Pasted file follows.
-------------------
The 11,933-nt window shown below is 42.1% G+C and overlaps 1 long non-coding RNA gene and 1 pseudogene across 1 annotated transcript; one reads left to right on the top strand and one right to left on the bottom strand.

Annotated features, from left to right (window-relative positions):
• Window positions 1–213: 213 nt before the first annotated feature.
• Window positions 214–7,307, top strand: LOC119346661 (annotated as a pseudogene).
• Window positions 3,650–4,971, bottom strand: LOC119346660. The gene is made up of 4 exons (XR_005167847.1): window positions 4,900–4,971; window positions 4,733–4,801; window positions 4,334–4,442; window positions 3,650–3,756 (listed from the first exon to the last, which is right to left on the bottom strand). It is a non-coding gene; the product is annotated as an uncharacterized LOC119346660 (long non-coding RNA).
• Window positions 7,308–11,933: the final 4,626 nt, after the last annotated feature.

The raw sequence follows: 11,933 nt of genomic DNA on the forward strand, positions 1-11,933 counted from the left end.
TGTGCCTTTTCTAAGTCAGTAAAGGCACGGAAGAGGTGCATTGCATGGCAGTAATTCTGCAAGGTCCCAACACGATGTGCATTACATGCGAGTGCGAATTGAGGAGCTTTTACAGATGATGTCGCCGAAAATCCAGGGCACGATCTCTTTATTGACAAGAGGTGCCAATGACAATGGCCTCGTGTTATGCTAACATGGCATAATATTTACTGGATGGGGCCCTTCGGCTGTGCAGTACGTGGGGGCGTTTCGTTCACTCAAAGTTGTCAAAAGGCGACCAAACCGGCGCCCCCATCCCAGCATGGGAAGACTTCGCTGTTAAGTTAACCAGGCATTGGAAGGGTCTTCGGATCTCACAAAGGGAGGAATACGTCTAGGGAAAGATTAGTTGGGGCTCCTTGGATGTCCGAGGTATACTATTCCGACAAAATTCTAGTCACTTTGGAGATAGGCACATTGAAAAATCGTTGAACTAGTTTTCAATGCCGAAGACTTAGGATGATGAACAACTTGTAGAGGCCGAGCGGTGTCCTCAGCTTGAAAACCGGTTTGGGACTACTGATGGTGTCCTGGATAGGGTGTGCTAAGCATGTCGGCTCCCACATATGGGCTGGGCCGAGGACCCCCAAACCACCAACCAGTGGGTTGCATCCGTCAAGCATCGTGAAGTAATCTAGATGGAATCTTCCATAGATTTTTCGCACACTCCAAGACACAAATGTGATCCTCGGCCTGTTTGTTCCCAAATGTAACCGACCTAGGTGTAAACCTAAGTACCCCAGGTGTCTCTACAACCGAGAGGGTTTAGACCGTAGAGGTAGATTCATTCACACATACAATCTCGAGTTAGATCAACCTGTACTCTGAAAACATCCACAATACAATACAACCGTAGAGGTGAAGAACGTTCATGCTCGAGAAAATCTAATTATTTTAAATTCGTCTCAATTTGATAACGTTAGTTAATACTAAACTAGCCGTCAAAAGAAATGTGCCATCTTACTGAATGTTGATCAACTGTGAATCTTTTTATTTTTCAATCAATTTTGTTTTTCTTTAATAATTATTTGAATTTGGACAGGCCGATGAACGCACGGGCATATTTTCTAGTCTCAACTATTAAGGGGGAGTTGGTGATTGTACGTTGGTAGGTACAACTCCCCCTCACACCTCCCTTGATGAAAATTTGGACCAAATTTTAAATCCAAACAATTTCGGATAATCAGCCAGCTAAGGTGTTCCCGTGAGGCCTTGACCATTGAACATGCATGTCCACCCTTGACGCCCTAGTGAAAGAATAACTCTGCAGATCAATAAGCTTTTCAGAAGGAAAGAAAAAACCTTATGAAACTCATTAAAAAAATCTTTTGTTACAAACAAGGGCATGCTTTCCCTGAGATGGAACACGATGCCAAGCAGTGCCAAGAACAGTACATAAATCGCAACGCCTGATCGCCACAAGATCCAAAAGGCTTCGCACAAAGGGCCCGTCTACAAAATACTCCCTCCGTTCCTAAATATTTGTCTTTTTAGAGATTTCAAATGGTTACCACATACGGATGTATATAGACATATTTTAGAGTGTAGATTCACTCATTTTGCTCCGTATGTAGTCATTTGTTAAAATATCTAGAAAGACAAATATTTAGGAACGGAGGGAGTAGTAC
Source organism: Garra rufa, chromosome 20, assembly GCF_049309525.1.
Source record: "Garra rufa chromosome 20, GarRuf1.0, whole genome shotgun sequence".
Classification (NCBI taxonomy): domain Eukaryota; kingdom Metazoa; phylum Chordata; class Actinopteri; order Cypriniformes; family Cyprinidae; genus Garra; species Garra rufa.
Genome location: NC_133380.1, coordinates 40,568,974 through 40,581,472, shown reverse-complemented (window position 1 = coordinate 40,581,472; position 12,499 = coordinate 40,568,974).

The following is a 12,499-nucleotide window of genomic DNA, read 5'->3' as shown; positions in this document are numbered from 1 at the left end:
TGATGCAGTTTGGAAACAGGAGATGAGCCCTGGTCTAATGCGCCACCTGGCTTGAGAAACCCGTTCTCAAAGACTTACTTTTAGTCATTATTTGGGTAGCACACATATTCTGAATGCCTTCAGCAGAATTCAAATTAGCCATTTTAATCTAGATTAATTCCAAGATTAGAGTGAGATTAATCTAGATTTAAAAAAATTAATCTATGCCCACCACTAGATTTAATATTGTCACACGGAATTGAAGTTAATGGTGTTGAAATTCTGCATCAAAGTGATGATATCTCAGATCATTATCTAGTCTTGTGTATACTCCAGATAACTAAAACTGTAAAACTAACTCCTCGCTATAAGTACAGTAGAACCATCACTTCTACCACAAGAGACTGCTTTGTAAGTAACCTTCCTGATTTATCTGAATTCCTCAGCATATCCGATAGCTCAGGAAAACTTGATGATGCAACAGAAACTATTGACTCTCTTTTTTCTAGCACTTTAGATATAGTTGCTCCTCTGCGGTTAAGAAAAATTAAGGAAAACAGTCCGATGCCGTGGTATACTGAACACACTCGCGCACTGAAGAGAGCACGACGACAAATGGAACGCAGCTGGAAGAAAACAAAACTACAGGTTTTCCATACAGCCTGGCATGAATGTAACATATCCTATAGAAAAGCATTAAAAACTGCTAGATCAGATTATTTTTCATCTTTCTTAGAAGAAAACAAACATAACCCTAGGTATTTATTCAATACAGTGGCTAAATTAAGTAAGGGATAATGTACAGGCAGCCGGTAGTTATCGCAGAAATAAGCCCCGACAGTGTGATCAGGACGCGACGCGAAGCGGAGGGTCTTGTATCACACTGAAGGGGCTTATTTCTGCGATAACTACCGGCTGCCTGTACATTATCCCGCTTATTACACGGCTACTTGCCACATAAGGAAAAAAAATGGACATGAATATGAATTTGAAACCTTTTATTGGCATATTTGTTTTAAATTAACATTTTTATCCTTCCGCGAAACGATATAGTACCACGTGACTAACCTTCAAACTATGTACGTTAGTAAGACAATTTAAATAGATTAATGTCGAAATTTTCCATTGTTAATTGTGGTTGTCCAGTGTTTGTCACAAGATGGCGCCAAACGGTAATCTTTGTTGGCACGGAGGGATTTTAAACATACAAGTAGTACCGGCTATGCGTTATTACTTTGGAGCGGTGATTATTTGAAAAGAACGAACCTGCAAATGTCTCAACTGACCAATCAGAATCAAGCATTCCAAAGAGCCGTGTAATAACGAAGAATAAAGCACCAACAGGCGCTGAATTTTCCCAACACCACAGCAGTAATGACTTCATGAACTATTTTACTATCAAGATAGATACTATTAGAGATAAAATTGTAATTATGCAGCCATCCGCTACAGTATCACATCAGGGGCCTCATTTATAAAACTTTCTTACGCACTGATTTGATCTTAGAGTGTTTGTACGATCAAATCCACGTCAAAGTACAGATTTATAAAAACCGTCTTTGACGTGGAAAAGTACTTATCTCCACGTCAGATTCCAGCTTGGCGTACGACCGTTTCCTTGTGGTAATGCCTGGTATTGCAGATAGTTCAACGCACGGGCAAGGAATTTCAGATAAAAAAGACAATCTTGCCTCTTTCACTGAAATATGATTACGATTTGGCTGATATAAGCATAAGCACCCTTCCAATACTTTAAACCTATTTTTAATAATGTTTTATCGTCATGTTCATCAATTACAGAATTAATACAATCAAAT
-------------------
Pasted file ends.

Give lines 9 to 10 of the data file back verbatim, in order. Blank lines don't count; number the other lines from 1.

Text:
Source organism: Garra rufa, chromosome 20, assembly GCF_049309525.1.
Source record: "Garra rufa chromosome 20, GarRuf1.0, whole genome shotgun sequence".